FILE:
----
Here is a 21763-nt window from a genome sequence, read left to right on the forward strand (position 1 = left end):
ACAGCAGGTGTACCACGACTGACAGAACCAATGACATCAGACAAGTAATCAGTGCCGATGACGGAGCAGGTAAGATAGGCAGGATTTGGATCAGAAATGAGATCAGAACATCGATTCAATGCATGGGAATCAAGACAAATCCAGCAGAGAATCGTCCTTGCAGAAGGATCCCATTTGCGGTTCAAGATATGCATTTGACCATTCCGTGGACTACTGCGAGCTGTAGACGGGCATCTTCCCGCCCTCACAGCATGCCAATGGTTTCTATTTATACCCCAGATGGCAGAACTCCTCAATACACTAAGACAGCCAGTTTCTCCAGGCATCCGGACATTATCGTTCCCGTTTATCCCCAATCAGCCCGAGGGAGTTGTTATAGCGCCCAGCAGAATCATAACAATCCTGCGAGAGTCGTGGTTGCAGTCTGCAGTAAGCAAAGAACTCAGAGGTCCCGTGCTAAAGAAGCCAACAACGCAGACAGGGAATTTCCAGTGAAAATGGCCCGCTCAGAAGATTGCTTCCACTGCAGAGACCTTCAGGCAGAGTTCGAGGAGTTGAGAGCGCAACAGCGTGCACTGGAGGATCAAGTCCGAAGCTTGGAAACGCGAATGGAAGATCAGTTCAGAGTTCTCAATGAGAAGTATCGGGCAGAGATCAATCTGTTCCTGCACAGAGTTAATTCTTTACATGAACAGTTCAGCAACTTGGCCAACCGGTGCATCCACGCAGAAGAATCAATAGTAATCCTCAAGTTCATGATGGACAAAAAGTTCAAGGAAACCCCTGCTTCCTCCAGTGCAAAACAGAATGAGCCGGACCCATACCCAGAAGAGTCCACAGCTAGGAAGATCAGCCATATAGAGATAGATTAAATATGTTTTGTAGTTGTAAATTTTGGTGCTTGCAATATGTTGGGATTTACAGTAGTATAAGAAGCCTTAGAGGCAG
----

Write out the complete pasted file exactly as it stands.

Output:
Here is a 21763-nt window from a genome sequence, read left to right on the forward strand (position 1 = left end):
ACAGCAGGTGTACCACGACTGACAGAACCAATGACATCAGACAAGTAATCAGTGCCGATGACGGAGCAGGTAAGATAGGCAGGATTTGGATCAGAAATGAGATCAGAACATCGATTCAATGCATGGGAATCAAGACAAATCCAGCAGAGAATCGTCCTTGCAGAAGGATCCCATTTGCGGTTCAAGATATGCATTTGACCATTCCGTGGACTACTGCGAGCTGTAGACGGGCATCTTCCCGCCCTCACAGCATGCCAATGGTTTCTATTTATACCCCAGATGGCAGAACTCCTCAATACACTAAGACAGCCAGTTTCTCCAGGCATCCGGACATTATCGTTCCCGTTTATCCCCAATCAGCCCGAGGGAGTTGTTATAGCGCCCAGCAGAATCATAACAATCCTGCGAGAGTCGTGGTTGCAGTCTGCAGTAAGCAAAGAACTCAGAGGTCCCGTGCTAAAGAAGCCAACAACGCAGACAGGGAATTTCCAGTGAAAATGGCCCGCTCAGAAGATTGCTTCCACTGCAGAGACCTTCAGGCAGAGTTCGAGGAGTTGAGAGCGCAACAGCGTGCACTGGAGGATCAAGTCCGAAGCTTGGAAACGCGAATGGAAGATCAGTTCAGAGTTCTCAATGAGAAGTATCGGGCAGAGATCAATCTGTTCCTGCACAGAGTTAATTCTTTACATGAACAGTTCAGCAACTTGGCCAACCGGTGCATCCACGCAGAAGAATCAATAGTAATCCTCAAGTTCATGATGGACAAAAAGTTCAAGGAAACCCCTGCTTCCTCCAGTGCAAAACAGAATGAGCCGGACCCATACCCAGAAGAGTCCACAGCTAGGAAGATCAGCCATATAGAGATAGATTAAATATGTTTTGTAGTTGTAAATTTTGGTGCTTGCAATATGTTGGGATTTACAGTAGTATAAGAAGCCTTAGAGGCAG